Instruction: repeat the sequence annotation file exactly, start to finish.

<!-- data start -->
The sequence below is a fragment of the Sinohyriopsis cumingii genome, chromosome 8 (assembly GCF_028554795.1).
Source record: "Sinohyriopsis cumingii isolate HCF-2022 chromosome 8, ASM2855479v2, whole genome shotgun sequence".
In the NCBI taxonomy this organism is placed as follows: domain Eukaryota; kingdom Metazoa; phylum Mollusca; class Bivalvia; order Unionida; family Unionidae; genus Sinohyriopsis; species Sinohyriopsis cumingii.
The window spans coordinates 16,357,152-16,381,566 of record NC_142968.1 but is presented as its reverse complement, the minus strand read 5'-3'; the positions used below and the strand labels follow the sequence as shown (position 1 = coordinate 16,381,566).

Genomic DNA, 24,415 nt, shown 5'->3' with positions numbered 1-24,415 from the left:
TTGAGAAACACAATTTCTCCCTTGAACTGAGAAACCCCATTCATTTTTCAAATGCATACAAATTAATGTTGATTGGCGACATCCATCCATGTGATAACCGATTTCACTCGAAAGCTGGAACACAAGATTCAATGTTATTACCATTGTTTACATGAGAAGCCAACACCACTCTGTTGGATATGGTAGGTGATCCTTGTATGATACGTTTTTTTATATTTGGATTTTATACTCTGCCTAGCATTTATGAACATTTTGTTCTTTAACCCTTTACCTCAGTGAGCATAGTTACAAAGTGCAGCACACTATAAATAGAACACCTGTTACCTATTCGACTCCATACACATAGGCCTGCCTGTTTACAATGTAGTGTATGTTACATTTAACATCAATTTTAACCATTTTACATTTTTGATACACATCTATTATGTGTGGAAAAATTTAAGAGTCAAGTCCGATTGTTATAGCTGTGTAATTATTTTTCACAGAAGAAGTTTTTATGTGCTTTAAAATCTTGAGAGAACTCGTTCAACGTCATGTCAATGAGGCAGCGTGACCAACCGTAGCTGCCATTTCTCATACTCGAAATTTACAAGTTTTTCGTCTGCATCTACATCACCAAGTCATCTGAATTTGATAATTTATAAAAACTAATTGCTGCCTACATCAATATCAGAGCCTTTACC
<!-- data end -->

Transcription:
The sequence below is a fragment of the Sinohyriopsis cumingii genome, chromosome 8 (assembly GCF_028554795.1).
Source record: "Sinohyriopsis cumingii isolate HCF-2022 chromosome 8, ASM2855479v2, whole genome shotgun sequence".
In the NCBI taxonomy this organism is placed as follows: domain Eukaryota; kingdom Metazoa; phylum Mollusca; class Bivalvia; order Unionida; family Unionidae; genus Sinohyriopsis; species Sinohyriopsis cumingii.
The window spans coordinates 16,357,152-16,381,566 of record NC_142968.1 but is presented as its reverse complement, the minus strand read 5'-3'; the positions used below and the strand labels follow the sequence as shown (position 1 = coordinate 16,381,566).

Genomic DNA, 24,415 nt, shown 5'->3' with positions numbered 1-24,415 from the left:
TTGAGAAACACAATTTCTCCCTTGAACTGAGAAACCCCATTCATTTTTCAAATGCATACAAATTAATGTTGATTGGCGACATCCATCCATGTGATAACCGATTTCACTCGAAAGCTGGAACACAAGATTCAATGTTATTACCATTGTTTACATGAGAAGCCAACACCACTCTGTTGGATATGGTAGGTGATCCTTGTATGATACGTTTTTTTATATTTGGATTTTATACTCTGCCTAGCATTTATGAACATTTTGTTCTTTAACCCTTTACCTCAGTGAGCATAGTTACAAAGTGCAGCACACTATAAATAGAACACCTGTTACCTATTCGACTCCATACACATAGGCCTGCCTGTTTACAATGTAGTGTATGTTACATTTAACATCAATTTTAACCATTTTACATTTTTGATACACATCTATTATGTGTGGAAAAATTTAAGAGTCAAGTCCGATTGTTATAGCTGTGTAATTATTTTTCACAGAAGAAGTTTTTATGTGCTTTAAAATCTTGAGAGAACTCGTTCAACGTCATGTCAATGAGGCAGCGTGACCAACCGTAGCTGCCATTTCTCATACTCGAAATTTACAAGTTTTTCGTCTGCATCTACATCACCAAGTCATCTGAATTTGATAATTTATAAAAACTAATTGCTGCCTACATCAATATCAGAGCCTTTACC